Return to Transcripts main page

EARLY START

Trump's 'Fire And Fury' Warning To North Korea; Concern On Capitol Hill Over Trump's Remarks; Disney Pulling Content from Netflix to Start Own Streaming Service. Aired 5:30-6a ET

Aired August 9, 2017 - 05:30   ET

THIS IS A RUSH TRANSCRIPT. THIS COPY MAY NOT BE IN ITS FINAL FORM AND MAY BE UPDATED.


[05:30:00] ANDY SCHOLES, CNN SPORTS REPORTER: -- his knee locks up awkwardly and he goes down. This is the very start of the game.

Camargo ended up having to be helped off the field.

MIGUEL MARQUEZ, CNN ANCHOR: No.

SCHOLES: He suffered a bone bruise in his right knee, expected to miss a couple of weeks.

And, guys, you know, we've heard of athletes having weird, freak injuries off of the field. Unfortunately for Camargo, this happened right there in front of thousands of fans at the very beginning of the game.

MARQUEZ: That would be my major league sports experience.

SCHOLES: That would happen to you, Miguel.

MARQUEZ: That's terrible. Poor guy. That's really embarrassing.

CHRISTINE ROMANS, CNN ANCHOR: That plane -- that Patriot plane is sweet. Those two planes are sweet.

SCHOLES: They're pretty nice.

ROMANS: Can you imagine? Oh, man.

MARQUEZ: And, Kaepernick -- I mean, if anybody hired him they'd sell more jerseys in a -- in a night than anything else. Why not just hire him?

SCHOLES: Yes. You've got to think it's -- you know -- I don't know, Miguel. Is he being blackballed or is it just a bad -- or finding the right fit?

MARQUEZ: I put Andy Scholes on the spot.

Thank you very much, Andy.

ROMANS: Thank you, Andy.

SCHOLES: And he did.

ROMANS: EARLY START continues right now.

(BEGIN VIDEO CLIP)

DONALD TRUMP, PRESIDENT OF THE UNITED STATES: They will be met with fire and fury like the world has never seen.

MARQUEZ: It is perhaps one of the most stunning public threats to an American adversary in decades. What's President Trump's next move after North Korea defied him with another threat to the U.S.?

We have full coverage this morning from Washington and Seoul.

Welcome back to EARLY START. I'm Miguel Marquez in for Dave Briggs this week.

ROMANS: And I'm Christine Romans. Nice to see you this week.

It's 31 minutes past the hour, 5:31 in the east.

This morning, North Korea threatens an attack on the U.S. territory and President Trump warning of fire and fury. Pyongyang with a major escalation, warning of what it calls preemptive, retaliatory operation of justice.

MARQUEZ: In a statement, the North Korean military threatens to strike the U.S. territory of Guam and it specifically mentions Andersen Air Force Base on Guam, which is home to two American bombers -- B-1 bombers that flew over the Korean Peninsula this week prompting the latest North Korean rhetoric.

ROMANS: The North Korean threats came just hours after we also learned U.S. intelligence analysts have concluded Pyongyang has produced a miniaturized nuclear warhead. Now, that news prompted a harsh response from President Trump.

Our coverage begins this morning with CNN national security reporter Ryan Browne. He is in Washington for us. Good morning, Ryan.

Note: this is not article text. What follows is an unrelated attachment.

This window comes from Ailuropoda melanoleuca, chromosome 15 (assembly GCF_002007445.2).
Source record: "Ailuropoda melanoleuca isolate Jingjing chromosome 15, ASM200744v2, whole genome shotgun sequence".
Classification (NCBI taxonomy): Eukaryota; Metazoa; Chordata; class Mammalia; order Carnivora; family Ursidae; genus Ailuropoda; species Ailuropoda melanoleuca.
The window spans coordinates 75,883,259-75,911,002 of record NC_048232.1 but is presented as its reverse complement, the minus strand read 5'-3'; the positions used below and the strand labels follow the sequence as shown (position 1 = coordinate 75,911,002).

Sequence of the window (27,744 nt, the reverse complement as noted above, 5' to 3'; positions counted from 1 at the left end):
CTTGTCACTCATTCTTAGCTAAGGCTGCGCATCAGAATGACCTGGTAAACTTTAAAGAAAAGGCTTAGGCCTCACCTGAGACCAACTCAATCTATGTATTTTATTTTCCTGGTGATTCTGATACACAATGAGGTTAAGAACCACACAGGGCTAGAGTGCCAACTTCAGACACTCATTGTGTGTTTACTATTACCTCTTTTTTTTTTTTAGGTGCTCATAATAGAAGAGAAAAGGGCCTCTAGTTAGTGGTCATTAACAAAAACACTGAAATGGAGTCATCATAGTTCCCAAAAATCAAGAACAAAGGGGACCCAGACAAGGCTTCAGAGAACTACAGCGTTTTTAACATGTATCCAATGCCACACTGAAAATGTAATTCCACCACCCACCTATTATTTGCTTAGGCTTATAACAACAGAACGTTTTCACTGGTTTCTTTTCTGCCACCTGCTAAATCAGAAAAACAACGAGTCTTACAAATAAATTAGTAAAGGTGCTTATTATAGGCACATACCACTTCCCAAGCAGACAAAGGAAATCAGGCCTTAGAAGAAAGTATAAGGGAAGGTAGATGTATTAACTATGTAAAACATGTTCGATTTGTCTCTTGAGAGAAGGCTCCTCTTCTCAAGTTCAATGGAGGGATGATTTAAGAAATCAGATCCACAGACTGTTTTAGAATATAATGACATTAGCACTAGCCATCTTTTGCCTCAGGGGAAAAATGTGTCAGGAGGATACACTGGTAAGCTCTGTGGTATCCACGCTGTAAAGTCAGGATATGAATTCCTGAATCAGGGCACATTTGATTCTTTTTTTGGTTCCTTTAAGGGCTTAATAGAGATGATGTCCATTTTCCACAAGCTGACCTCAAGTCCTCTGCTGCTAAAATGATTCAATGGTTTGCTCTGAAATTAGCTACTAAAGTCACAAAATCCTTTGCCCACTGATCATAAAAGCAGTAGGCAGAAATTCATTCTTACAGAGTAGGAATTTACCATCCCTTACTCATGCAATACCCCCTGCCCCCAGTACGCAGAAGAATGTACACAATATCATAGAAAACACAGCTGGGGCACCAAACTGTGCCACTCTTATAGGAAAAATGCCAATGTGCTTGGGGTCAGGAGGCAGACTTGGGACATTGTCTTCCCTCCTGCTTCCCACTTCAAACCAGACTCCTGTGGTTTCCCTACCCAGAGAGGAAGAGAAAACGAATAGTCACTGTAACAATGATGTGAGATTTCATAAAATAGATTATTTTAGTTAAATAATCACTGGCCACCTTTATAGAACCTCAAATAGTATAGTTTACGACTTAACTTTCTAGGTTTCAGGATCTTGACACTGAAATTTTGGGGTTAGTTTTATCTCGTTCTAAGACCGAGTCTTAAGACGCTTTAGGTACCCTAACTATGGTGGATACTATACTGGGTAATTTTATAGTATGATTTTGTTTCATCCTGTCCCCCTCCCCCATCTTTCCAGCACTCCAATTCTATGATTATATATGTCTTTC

RYAN BROWNE, CNN NATIONAL SECURITY REPORTER: Good morning.

Again, a lot of developments coming with regard to the situation in North Korea yesterday.

First off was this intelligence assessment which CNN has learned by the Defense Intelligence Agency which assesses that North Korea now has the capability to miniaturize a nuclear weapon that could fit into a ballistic missile potentially.

Now, this coming just one month after North Korea successfully tested two ICBMs that were capable, potentially, of reaching the U.S. mainland.

Now again, officials caution that there are still other aspects of this that, you know, would need to be kind of developed by North Korea before they could actually have a workable weapon -- a reentry of the warhead from the -- reentering the earth's atmosphere, targeting -- things of that nature, but it is a concerning development for U.S. intelligence analysts.

And this, again -- North Korea kind of responding with ratcheted rhetoric to this latest B-1 flight threatening to target Guam.

Now, U.S. military officials have taken precautions on Guam for a very long time. There's missile defense systems there and the U.S. military official has long planned that North Korea has the ability to mount nuclear weapons on missiles. They've kind of worked that into their planning assumptions so the military not particularly concerned about that.

But again, Donald Trump -- President Trump issuing a very stark warning to North Korea in the face of all these developments.

(BEGIN VIDEO CLIP)

TRUMP: North Korea best not make any more threats to the United States. They will be met with fire and fury like the world has never seen.

He has been very threatening beyond a normal statement. And as I said, they will be met with fire, fury, and frankly, power, the likes of which this world has never seen before.

(END VIDEO CLIP)

BROWNE: Now, again, very harsh words there, very strong language being used, but not exactly clear what are President Trump's red lines when it comes to North Korea. He talked about threats and threatening posture. We saw Pyongyang issue that threat against Guam yesterday.

So again, not clear exactly what types of things they're looking for -- where they're drawing their red lines with regards to a potential response to North Korea.

This all coming after President Trump had a success at the United Nations in posing sanctions against the regime in Pyongyang. So we will just have to wait and see where this exactly goes from here.

ROMANS: And a lot of people noting, Ryan, that -- you know, that part of the phrase 'like the world has never seen' -- he had said that about a completely different subject just a few minutes before that in that same -- in that same briefing after, you know, he was told -- he had a briefing about the opioid epidemic in the United States -- 'like the world has never seen' so maybe a turn of phrase for him.